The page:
2. Meta-algorithm based performance gains. Using a nontrivial base learning algorithm seems to improve performance. This is unsurprising—simply consider the limit where only one round of boosting is done. This is not well-accounted for by the CWGD view.

The point here is not that the old view subsumes the CWGD view, but rather that the CWGD view does not account for all the value in the old view. In particular, the CWGD view suggests that a broader family of algorithms may be useful than the weak-to-strong view might suggest.

This might seem like a “too meta” discussion, but it is very relevant to the process of research. We as researchers in machine learning have a choice of many methods of thinking about developing algorithms. Some methods are harder to use than others, so it is useful to think about what works well. Gradient descent is a core algorithmic tool in machine learning. After making a sequence of more-or-less unmotivated steps, we can derive Adaboost (and other algorithms) as an application of gradient descent. Or, we can study the notion of boosting weak learning to achieve strong learning and derive Adaboost. My impression is that the “weak learning to achieve strong learning” view is significantly more difficult to master than gradient descent, but it is also a significantly more precise mechanism for deriving useful algorithms. There are many gradient descent algorithms which are not very useful in machine learning. Amongst other things, the “weak to strong” view significantly informed some of the early development of learning reductions. It is no coincidence that Adaboost can be understood in this framework.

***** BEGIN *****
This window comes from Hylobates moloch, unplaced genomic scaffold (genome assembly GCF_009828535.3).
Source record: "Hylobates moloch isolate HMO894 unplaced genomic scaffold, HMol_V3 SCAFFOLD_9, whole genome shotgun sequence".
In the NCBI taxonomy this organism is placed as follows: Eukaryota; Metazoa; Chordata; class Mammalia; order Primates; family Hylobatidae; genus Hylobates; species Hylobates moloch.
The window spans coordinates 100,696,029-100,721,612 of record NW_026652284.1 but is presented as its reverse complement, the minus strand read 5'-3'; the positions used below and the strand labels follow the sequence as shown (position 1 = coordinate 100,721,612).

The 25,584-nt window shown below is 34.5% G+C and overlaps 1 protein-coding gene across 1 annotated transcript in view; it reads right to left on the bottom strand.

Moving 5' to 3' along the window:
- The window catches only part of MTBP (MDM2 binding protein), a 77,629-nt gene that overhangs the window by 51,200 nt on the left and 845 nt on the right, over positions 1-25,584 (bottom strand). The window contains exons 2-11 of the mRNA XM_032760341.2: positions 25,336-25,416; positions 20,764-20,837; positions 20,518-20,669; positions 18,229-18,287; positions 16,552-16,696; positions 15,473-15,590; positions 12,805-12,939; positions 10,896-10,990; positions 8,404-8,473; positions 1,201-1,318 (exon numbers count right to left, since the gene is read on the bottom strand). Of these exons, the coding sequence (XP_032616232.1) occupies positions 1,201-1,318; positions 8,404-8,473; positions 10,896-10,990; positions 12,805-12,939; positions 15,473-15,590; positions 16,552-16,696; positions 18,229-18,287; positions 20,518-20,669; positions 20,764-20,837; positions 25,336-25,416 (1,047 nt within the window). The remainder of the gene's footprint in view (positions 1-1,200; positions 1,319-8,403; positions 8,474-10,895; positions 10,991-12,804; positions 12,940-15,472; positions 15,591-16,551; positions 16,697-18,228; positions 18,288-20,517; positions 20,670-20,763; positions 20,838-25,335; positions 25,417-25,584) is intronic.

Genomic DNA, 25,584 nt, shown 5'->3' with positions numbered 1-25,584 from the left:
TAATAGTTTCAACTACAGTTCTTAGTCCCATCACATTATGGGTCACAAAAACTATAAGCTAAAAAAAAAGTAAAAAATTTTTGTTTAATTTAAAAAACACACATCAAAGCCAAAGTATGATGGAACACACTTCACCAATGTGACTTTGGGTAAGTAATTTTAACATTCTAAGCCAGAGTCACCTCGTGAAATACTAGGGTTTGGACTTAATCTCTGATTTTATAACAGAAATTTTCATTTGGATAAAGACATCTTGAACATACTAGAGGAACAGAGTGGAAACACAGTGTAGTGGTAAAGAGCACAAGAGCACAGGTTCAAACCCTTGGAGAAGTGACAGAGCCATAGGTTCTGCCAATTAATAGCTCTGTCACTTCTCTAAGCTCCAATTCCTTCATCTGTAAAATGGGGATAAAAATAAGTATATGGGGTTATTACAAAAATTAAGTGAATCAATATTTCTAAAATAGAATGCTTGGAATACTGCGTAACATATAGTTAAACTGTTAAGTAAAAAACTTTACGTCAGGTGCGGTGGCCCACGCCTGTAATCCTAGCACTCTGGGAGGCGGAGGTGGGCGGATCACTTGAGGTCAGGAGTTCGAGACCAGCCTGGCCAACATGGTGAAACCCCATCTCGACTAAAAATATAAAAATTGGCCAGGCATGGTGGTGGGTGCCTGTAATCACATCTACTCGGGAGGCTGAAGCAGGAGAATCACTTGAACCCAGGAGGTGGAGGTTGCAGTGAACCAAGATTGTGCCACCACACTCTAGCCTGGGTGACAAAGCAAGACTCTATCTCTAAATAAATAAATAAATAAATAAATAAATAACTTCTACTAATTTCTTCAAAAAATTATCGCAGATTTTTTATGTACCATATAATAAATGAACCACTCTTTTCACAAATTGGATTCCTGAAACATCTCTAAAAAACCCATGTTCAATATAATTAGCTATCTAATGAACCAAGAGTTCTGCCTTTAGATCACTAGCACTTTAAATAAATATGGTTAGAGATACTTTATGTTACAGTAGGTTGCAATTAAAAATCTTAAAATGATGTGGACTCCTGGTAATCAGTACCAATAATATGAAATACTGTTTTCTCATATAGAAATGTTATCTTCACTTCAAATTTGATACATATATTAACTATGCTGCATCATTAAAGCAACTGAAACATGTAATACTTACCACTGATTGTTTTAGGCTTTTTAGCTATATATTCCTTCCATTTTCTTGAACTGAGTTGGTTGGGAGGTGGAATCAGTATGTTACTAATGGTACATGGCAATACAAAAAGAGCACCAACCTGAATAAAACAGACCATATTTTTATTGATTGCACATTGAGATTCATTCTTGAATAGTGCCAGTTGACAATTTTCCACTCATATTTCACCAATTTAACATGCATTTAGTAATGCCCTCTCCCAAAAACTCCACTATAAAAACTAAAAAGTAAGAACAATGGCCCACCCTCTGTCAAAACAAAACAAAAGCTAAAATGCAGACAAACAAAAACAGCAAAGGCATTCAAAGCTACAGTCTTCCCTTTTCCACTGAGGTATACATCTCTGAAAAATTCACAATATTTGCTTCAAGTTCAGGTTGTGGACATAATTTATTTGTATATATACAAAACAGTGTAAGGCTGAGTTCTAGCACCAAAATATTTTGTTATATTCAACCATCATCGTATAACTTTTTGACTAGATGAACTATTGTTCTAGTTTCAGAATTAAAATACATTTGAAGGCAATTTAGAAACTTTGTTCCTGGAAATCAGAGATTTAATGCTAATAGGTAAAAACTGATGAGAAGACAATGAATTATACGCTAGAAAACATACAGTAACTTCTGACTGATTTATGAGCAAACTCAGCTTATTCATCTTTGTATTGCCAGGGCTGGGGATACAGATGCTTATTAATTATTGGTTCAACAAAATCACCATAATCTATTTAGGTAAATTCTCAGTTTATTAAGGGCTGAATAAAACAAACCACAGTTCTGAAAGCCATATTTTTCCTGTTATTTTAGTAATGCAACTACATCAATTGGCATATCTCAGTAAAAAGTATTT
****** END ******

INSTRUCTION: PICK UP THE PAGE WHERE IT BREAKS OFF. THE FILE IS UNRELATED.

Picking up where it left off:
3 Comments to “The value of the orthodox view of Boosting”
  1. DrewBagnell says: